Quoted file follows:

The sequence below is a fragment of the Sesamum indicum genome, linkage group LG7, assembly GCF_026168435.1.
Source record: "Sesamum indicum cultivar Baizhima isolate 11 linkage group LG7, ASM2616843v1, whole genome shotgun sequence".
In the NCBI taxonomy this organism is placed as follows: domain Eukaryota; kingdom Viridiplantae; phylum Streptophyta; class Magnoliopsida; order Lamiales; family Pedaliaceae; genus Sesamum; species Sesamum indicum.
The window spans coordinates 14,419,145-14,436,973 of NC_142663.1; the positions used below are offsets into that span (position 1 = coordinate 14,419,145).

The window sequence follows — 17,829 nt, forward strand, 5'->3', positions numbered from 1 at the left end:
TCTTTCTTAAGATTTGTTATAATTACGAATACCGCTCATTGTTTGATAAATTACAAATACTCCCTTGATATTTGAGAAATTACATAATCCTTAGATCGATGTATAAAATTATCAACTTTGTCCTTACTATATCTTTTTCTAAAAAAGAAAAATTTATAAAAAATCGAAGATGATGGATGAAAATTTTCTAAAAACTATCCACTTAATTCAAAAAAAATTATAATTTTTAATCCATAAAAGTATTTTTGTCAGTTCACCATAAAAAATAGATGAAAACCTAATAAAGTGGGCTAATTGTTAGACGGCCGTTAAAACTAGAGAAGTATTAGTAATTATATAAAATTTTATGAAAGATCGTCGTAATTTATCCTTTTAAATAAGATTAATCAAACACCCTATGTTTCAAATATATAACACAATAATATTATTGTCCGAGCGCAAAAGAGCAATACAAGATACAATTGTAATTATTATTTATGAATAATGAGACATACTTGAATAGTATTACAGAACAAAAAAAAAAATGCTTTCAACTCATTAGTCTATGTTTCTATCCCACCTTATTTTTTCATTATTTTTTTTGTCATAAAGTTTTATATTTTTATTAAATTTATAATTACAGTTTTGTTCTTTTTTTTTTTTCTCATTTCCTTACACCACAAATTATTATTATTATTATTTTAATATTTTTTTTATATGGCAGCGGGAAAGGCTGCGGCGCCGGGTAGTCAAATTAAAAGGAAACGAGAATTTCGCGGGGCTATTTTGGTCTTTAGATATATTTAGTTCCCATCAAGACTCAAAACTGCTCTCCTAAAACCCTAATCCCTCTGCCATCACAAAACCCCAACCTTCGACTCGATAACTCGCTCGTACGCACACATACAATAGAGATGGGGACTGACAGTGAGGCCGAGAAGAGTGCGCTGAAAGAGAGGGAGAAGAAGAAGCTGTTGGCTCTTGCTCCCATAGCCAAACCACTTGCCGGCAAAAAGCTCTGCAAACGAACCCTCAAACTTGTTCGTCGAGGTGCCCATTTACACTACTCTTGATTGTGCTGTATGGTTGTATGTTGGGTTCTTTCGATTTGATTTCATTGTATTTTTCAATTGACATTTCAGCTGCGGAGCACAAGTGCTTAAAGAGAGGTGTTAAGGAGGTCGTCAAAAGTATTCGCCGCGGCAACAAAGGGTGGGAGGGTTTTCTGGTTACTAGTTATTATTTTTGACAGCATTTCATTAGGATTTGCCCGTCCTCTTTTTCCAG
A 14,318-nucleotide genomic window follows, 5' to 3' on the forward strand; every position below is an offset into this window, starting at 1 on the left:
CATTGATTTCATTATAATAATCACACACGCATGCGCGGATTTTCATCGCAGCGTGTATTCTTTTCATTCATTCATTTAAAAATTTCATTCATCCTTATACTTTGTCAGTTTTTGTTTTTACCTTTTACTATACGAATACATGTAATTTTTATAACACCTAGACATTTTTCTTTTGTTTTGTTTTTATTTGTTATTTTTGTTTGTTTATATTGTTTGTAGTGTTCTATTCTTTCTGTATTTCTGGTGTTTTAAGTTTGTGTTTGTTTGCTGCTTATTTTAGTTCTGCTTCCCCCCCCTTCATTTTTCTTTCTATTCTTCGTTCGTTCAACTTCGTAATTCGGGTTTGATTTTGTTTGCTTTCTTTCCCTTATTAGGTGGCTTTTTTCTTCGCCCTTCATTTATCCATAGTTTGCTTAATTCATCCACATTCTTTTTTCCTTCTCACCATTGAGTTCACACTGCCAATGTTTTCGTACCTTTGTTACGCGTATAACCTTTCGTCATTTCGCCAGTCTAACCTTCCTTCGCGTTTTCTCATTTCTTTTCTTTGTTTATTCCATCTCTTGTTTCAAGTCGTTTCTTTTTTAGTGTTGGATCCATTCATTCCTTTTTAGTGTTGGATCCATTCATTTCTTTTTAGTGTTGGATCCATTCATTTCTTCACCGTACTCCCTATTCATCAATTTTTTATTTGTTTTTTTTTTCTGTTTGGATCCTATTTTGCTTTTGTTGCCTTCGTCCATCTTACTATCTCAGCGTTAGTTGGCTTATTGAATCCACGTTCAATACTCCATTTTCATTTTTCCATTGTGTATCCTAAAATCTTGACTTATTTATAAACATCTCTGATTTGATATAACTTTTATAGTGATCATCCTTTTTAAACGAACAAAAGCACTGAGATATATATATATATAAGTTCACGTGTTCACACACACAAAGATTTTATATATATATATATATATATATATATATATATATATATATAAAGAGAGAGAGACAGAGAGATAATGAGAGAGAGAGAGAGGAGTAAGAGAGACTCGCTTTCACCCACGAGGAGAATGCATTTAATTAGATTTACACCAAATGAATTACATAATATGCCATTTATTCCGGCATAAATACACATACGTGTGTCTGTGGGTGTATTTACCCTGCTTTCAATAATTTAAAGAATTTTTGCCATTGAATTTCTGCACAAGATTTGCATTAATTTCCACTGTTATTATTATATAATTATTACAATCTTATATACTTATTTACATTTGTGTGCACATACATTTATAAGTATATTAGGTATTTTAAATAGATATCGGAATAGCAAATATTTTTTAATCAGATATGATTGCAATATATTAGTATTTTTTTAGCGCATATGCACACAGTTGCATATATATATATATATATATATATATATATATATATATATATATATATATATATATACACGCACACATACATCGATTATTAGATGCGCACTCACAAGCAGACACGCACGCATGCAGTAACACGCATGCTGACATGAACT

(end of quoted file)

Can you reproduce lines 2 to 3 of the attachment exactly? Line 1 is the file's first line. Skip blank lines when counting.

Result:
Source record: "Sesamum indicum cultivar Baizhima isolate 11 linkage group LG7, ASM2616843v1, whole genome shotgun sequence".
In the NCBI taxonomy this organism is placed as follows: domain Eukaryota; kingdom Viridiplantae; phylum Streptophyta; class Magnoliopsida; order Lamiales; family Pedaliaceae; genus Sesamum; species Sesamum indicum.